While she speaks, her feet tucked under on the couch in her downstairs study, her hands slice throught the air in emphasis; anger and pain cross her face and she looks tired, worn.
The American experience of Svetlana Alliluyeva - she had chosen to take her mother's maiden name a few years after her second Russian divorce and her father's death - began in late December of 1966 with a trip to India. She went there to bring home the ashes of a man she had hoped to make her third husband, an Indian communist she met in Moscow and whom the Soviets had prevented her from marrying.
Shortly before she was scheduled to return to Russia, she took a taxi to the American Embassy in New Delhi and asked asylum. She was taken first to Rome, then to Switzerland, under a temporary visa. "While I was still in Switzerland," she relates, "I had with me the manuscript that was written in Russia in 1963 [which was to become "Twenty Letters to a Friend"]. I knew I could publish it abroad and somehow live on it, but how much I could make I didn't know."
It is here that by her own account she is portrayed as a helpless, naive woman used by those to whom she turned for help. She talks of lawyers taking over the sale and serialization of her book without ever explaining to her any of the specifics.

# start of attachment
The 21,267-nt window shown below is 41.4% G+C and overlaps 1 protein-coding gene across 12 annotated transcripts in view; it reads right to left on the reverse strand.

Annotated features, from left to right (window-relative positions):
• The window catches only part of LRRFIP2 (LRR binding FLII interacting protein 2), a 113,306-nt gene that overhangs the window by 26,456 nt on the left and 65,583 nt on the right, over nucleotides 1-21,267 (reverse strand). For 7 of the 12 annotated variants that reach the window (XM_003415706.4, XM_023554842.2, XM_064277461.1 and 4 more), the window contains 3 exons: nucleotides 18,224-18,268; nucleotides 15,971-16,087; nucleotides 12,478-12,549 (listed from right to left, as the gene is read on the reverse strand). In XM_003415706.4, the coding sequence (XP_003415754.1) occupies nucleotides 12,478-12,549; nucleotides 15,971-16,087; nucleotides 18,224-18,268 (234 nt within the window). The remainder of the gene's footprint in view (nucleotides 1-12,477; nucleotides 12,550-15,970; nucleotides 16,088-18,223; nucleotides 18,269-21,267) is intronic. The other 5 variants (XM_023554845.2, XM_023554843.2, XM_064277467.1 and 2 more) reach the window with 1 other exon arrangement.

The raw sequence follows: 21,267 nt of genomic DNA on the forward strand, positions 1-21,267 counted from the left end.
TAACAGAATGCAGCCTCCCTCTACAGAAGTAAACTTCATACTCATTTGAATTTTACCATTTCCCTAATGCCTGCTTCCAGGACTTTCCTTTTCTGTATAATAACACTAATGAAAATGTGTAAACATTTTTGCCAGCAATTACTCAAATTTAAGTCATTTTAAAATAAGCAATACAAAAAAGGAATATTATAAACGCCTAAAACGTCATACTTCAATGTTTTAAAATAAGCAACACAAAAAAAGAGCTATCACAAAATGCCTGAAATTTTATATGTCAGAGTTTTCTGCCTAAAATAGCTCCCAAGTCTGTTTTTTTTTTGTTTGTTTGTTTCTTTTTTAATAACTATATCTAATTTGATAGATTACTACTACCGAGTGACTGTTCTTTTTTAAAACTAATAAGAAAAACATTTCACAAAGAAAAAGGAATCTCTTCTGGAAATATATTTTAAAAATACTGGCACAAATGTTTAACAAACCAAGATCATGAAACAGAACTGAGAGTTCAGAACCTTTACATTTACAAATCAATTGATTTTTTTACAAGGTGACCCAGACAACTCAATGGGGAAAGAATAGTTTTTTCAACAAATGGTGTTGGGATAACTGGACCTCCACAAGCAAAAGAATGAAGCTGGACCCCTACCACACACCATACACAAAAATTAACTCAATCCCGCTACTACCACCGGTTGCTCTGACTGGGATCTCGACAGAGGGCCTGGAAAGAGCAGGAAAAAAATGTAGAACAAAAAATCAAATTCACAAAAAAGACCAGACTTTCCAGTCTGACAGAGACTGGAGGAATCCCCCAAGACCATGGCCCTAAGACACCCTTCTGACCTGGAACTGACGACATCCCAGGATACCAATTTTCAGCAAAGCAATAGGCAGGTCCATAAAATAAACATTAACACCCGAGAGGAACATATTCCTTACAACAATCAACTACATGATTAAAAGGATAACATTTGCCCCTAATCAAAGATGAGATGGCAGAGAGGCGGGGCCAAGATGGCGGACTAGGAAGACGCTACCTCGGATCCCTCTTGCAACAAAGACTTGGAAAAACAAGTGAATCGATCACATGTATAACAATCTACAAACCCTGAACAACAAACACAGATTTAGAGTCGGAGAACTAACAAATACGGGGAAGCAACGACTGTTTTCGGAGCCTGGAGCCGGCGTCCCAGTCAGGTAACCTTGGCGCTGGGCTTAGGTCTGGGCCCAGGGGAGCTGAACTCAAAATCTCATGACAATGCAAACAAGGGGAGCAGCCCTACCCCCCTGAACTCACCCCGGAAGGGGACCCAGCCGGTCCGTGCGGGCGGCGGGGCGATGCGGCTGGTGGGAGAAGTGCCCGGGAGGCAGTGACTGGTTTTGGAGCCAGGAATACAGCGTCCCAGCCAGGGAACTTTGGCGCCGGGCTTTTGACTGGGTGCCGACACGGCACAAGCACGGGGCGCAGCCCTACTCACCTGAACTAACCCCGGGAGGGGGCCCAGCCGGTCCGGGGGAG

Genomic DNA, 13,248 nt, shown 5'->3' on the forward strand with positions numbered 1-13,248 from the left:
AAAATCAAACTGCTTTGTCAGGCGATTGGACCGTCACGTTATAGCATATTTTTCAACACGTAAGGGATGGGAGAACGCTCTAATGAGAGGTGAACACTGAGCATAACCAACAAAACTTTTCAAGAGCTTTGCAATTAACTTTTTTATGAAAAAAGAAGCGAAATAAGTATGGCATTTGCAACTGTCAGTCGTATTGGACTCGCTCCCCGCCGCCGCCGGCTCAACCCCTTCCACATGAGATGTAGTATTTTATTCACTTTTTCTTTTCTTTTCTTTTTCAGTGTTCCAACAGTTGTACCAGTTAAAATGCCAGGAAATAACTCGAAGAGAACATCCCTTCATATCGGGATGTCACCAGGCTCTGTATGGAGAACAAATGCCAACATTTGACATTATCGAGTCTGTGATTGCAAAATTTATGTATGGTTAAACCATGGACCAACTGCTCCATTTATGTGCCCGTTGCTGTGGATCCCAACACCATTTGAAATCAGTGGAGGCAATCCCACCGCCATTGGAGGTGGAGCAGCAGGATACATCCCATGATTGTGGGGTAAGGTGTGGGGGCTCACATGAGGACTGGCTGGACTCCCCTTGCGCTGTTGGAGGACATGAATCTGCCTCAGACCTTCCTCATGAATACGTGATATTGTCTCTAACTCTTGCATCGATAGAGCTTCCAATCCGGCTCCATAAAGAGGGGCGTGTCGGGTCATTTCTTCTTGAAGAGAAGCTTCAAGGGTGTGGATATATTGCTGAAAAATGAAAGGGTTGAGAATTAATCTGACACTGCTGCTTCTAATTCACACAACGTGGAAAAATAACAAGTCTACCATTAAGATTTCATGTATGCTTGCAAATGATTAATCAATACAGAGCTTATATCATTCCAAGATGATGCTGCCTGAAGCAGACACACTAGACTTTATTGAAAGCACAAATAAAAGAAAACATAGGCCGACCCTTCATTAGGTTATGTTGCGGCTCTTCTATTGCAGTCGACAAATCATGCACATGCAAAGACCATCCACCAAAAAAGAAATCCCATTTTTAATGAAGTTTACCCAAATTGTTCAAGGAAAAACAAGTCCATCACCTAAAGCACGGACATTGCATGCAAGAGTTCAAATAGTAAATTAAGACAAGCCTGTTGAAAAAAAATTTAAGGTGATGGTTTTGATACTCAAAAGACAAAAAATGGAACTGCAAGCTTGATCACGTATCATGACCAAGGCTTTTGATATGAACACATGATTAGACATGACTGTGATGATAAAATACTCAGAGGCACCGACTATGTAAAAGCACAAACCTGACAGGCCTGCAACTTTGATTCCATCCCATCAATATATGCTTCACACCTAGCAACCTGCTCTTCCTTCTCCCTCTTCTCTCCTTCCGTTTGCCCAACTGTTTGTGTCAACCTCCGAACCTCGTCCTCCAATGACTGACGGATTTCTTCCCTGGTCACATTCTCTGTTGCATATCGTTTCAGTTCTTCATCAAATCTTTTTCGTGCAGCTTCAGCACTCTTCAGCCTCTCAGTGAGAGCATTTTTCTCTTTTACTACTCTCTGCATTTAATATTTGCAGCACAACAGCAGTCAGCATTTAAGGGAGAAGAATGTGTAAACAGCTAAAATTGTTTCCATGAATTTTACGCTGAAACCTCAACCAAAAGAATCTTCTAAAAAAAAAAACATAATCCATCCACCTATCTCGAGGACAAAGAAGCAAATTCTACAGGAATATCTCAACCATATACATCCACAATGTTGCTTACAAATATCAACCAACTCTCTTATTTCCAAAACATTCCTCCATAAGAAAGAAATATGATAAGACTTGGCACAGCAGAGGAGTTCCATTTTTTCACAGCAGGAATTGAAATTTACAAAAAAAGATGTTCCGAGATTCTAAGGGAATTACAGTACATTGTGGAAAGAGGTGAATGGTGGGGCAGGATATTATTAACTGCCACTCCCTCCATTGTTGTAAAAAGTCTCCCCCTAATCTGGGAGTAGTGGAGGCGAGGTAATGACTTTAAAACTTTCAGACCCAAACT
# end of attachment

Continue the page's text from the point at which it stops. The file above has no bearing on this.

She says she stressed from the first that she wanted the bulk of whatever money was made from her writing to be placed "in charitable trust. I wanted 75 percent for charity, 25 percent for me so I could live. I wanted first of all to do something for the village in India [Kalakankar, where her Indian friend had lived]" and some of her funds have since gone to build and maintain a hospital.
She says she didn't want the book serialized at all, because "I felt it was a personal book, kind of a family chronicle. But I was told, "If we want to make more money for charity, we have to.""
Lawyers connected to both the sale of her book and its serialization deny that she was never fully informed and stress that she was actually anxious for worldwide serialization. They call her account "pathetic and confused - she's been through a lot of unhappiness."
If the truth is in shadow, what is clear is that today Lana Peters sees herself as someone whose good intentions were thwarted, who is "minunderstood and misinterpreted."
""How much money have we made?" I kept asking them," she says. "Nobody would tell me." Between 1967 and 1969 she says she was unable to learn any specifics about the money except that an amount she describes as "far too little" had been placed in the charitable trust.
In 1970, she married Peters after a three-week courtship. "Now," she remembers thinking, "I will have an American husband, an American businessman who will help me fight these lawyers."
But Peters was bankrupt. "His debts became my debts. I paid them - a substantial amount. I cannot blame him; I am sure any American husband would expect to use his wife's money for help."